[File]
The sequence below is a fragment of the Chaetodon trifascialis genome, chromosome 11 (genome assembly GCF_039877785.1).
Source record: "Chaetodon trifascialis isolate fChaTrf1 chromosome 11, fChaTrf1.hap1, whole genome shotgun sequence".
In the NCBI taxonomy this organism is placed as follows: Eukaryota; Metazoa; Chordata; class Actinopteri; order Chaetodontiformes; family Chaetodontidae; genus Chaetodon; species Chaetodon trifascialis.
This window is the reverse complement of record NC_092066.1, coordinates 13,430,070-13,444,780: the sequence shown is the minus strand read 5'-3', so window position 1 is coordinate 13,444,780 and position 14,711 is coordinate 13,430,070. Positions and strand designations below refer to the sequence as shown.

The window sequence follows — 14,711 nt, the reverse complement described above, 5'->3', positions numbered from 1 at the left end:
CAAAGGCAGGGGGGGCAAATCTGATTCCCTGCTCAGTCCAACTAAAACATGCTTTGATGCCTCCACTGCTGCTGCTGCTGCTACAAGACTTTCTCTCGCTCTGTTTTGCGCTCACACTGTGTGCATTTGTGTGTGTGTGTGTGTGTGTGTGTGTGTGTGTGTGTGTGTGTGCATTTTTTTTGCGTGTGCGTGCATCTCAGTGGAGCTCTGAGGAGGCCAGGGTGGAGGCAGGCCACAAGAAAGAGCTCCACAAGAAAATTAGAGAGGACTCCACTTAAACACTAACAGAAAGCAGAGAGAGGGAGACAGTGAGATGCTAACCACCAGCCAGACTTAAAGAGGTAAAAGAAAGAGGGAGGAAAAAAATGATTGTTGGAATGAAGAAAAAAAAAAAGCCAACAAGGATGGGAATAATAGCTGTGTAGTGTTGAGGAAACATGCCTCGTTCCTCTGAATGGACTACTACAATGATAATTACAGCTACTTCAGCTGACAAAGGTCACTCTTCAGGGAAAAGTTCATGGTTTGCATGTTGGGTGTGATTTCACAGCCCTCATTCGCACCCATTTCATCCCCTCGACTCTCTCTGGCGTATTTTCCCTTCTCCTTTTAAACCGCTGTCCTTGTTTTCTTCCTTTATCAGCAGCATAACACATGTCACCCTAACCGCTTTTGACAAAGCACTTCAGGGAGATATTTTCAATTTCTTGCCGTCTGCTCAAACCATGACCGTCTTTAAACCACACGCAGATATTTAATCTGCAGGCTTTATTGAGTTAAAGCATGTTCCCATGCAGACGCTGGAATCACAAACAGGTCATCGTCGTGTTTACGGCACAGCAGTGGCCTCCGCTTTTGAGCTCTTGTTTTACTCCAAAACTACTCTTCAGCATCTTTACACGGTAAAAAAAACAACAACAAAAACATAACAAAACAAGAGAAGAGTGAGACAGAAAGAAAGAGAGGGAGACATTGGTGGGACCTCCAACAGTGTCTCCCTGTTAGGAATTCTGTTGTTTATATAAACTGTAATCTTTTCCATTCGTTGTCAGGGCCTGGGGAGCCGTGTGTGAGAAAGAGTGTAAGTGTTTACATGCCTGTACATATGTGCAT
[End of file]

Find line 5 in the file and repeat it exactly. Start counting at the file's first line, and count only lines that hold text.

The window sequence follows — 14,711 nt, the reverse complement described above, 5'->3', positions numbered from 1 at the left end: